When you go to settlement or closing, you would treat the transaction in the same manner as any other. Your documentation would show the sales price, and the costs to close the transaction would be the same. If you are required to disclose the sales price and pay any transfer taxes, you would pay the amount owed based on the sales price of the home.

Your buyer would pay all expenses based on that purchase price. And if your buyer designates his brother as the owner of the property, you might need your buyer and his brother to sign the various documents required for settlement or closing. You need to remember to keep all of the papers in a file for the transaction, report it and handle it as a sale, as you would any other one of your sales.

You'd be doing your buyer a favor by suggesting that he may want to discuss the situation with his attorney, tax preparer or estate planner. Your buyer's gift of the home to his brother would likely result in your buyer having to report the gift to the IRS. The gift may or may not benefit him in the long term, depending on his estate plan and how much money he has.

If your buyer is trying to transfer some of his wealth to his brother, there may be far better ways. By consulting with a competent estate planning attorney, your buyer may find other opportunities to transfer his wealth while benefiting his estate plan.

Can I be sued?

Q: My parents – for estate planning purposes – have transferred the title of their main residence and summer house to me. I am wondering if I could be sued, should anyone be hurt on their (my) property. Do you have any recommendation as to how to handle these two properties?

I wish parents would stop transferring title outright to their kids, for estate planning or other purposes. It can cause several other serious issues.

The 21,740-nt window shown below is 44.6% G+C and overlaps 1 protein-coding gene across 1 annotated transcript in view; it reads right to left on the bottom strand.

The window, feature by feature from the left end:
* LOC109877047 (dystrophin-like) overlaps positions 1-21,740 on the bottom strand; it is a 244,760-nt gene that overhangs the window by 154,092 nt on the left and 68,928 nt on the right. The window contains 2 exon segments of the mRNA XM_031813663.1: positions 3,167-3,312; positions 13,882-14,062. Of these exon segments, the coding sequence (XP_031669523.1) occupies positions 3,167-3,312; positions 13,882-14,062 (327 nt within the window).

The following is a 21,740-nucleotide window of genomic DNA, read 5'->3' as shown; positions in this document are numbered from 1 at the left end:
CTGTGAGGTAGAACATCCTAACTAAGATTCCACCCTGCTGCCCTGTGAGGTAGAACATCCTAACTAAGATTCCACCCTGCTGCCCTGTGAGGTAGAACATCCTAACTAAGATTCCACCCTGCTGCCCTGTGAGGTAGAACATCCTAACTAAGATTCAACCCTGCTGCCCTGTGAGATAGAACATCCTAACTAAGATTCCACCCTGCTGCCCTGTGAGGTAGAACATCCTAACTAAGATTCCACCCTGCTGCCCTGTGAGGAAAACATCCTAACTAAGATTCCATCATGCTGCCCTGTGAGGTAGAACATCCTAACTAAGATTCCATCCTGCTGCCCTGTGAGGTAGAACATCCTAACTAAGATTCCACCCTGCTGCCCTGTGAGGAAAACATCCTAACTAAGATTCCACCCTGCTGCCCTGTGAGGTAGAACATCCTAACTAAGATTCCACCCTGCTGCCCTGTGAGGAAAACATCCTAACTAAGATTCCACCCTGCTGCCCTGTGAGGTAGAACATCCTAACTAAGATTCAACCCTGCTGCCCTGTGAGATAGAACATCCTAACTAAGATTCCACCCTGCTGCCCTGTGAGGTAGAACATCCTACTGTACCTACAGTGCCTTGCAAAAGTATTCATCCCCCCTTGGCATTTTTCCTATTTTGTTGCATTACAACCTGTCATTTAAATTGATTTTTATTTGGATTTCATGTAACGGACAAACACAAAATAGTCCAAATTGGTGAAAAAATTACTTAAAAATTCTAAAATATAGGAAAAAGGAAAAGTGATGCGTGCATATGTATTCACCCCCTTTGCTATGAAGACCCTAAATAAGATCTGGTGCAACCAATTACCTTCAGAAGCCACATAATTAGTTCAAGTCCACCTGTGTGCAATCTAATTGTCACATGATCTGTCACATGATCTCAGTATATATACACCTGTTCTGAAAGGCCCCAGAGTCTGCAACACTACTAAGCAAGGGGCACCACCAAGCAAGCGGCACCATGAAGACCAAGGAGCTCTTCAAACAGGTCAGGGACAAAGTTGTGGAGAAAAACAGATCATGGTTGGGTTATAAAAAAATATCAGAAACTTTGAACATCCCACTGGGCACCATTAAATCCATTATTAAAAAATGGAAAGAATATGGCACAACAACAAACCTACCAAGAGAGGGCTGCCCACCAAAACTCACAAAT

First, there are the tax issues. If you give someone anything worth more than $12,000 in a single year, you have to file a gift tax return with the IRS. Any gift amount over the limit reduces the amount you can later pass down tax-free in your lifetime. I don't know the value of your parents' two properties, but I'm guessing it's in excess of $12,000, $24,000 (if each of your parents gave you their share), or $48,000 (if both of your parents gave $12,000 value each to you and your wife).

The second tax issue is that when title is transferred, you receive the properties with the current cost basis. In other words, if the properties cost $25,000 to purchase 40 years ago but are now worth $1 million each, you get them with the $25,000 cost basis. If you turn around and sell them, you'll pay capital gains tax at 15 percent plus state tax. If you inherit these properties, you'd get them at their $1 million cost basis. If you turned around and sold them, you probably wouldn't owe a dime in taxes.

What could your parents have done? They could have set up one of many types of estate planning mechanisms, including trusts, to have the properties transfer to you upon their deaths or even during their lifetime.

Please find a knowledgeable real estate attorney and tax adviser who can help create a solid real estate investment strategy for you to follow.

Send real estate questions to Ilyce Glink from her Web site, www.thinkglink.com.